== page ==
[FIG. 9] A diagram indicating behavior of resistance of a conventional gas sensor in air, in hydrogen, and in isobutane, during a durability test to siloxanes.

[FIG. 10] A diagram indicating behavior of resistance of a gas sensor according to the embodiment, with a mesoporous silica filter comprising plate-like particles and having sulfo group in air, in hydrogen, and in isobutane, during a durability test to siloxanes.

[FIG. 11] A diagram indicating behavior of resistance of a comparative gas sensor in air, in hydrogen, and in isobutane, during a durability test to siloxanes, with a mesoporous silica filter comprising plate-like particles but not including an organic sulfonic acid compound nor Lewis acid.

[FIG. 12] A diagram indicating behavior of resistance of another comparative gas sensor in air, in hydrogen, and in isobutane, during a durability test to siloxanes, with a mesoporous silica filter comprising rod-like particles.

[FIG. 13] A diagram indicating behavior of resistance of a gas sensor according to the best embodiment in hydrogen during a durability test to siloxanes.

[FIG. 14] A diagram indicating behavior of resistances of the gas sensor according to the best embodiment and of a gas sensor according to the embodiment with the mesoporous silica in hydrogen during a durability test to siloxanes.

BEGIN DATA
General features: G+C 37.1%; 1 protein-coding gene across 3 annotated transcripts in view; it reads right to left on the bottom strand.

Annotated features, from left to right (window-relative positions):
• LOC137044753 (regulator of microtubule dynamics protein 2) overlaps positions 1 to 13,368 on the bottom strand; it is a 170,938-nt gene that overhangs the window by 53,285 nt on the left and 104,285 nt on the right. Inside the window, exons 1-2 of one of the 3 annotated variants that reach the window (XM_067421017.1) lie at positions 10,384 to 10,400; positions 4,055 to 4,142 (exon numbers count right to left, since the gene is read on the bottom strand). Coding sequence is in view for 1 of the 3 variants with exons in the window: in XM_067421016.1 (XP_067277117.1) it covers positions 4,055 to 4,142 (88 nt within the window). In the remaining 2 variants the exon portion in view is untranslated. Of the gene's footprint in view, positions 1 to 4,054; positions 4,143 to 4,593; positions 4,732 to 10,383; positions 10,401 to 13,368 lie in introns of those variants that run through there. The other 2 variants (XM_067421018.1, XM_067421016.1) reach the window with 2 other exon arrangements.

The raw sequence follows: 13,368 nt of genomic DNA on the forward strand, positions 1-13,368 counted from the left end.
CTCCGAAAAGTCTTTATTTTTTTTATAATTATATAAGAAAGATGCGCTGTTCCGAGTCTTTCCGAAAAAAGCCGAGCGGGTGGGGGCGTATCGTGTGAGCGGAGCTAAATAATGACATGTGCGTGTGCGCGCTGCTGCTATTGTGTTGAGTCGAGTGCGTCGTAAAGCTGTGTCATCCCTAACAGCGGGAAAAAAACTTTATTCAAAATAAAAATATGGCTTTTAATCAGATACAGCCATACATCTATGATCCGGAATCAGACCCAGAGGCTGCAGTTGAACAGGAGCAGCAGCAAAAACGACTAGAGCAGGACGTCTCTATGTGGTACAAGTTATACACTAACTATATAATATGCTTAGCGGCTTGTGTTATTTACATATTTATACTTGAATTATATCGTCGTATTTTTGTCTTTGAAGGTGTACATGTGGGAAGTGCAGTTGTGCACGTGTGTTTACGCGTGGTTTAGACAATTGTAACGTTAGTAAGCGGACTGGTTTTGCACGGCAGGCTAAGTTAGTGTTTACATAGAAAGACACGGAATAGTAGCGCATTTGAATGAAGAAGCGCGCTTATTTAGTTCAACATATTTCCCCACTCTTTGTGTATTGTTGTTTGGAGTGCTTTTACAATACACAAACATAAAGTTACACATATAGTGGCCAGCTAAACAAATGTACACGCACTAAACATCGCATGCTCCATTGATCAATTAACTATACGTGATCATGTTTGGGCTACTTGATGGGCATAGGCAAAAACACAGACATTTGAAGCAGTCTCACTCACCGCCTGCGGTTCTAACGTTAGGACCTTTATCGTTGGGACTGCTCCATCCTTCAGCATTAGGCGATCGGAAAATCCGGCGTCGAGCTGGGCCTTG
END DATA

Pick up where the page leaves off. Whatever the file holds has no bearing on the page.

[FIG. 15] A diagram indicating the desorption amounts of siloxanes from various inorganic supports, from room temperature to 200° C.

[FIG. 16] A diagram indicating thermal desorption spectra of a siloxane from γ-Al2O3 and fumed SiO2: numerals in parentheses indicate pretreatment temperatures; Lewis acid or organic sulfonic acid compounds are not loaded.

[FIG. 17] A diagram indicating thermal desorption spectra of a siloxane from m-Al2O3, mesoporous silica, and active charcoal: numerals in parentheses indicate pretreatment temperatures; Lewis acid or organic sulfonic acid compounds are not loaded.

[FIG. 18] A diagram indicating saturated adsorption amounts and desorption temperatures of a siloxane in and from various inorganic supports: Lewis acid or organic sulfonic acid compounds are not loaded.

FEATURES FOR CARRYING OUT THE INVENTION

The best embodiment and other embodiments will be described in the following.

Embodiment Embodiment Using Plate-Like Mesoporous Silica

FIGS. 1-12 indicate an embodiment using plate-like mesoporous silica. FIG. 1 indicates the preparation condition of the mesoporous silica according to the embodiment. In the drawing, P123 denotes Pluonic P123 Surfactant, TEOS denotes Tetra-Ethoxy-Ortho-Silicate, and MpTMS denotes 3-mercapto-propyl-trimethoxy-silane. SBA-15 indicates a species of prepared mesoporous silica, Zr indicates the inclusion of Zr element, SA indicates the inclusion of sulfo group, and p in SBA-15-p indicates a plate-like morphology of SBA-15 particles.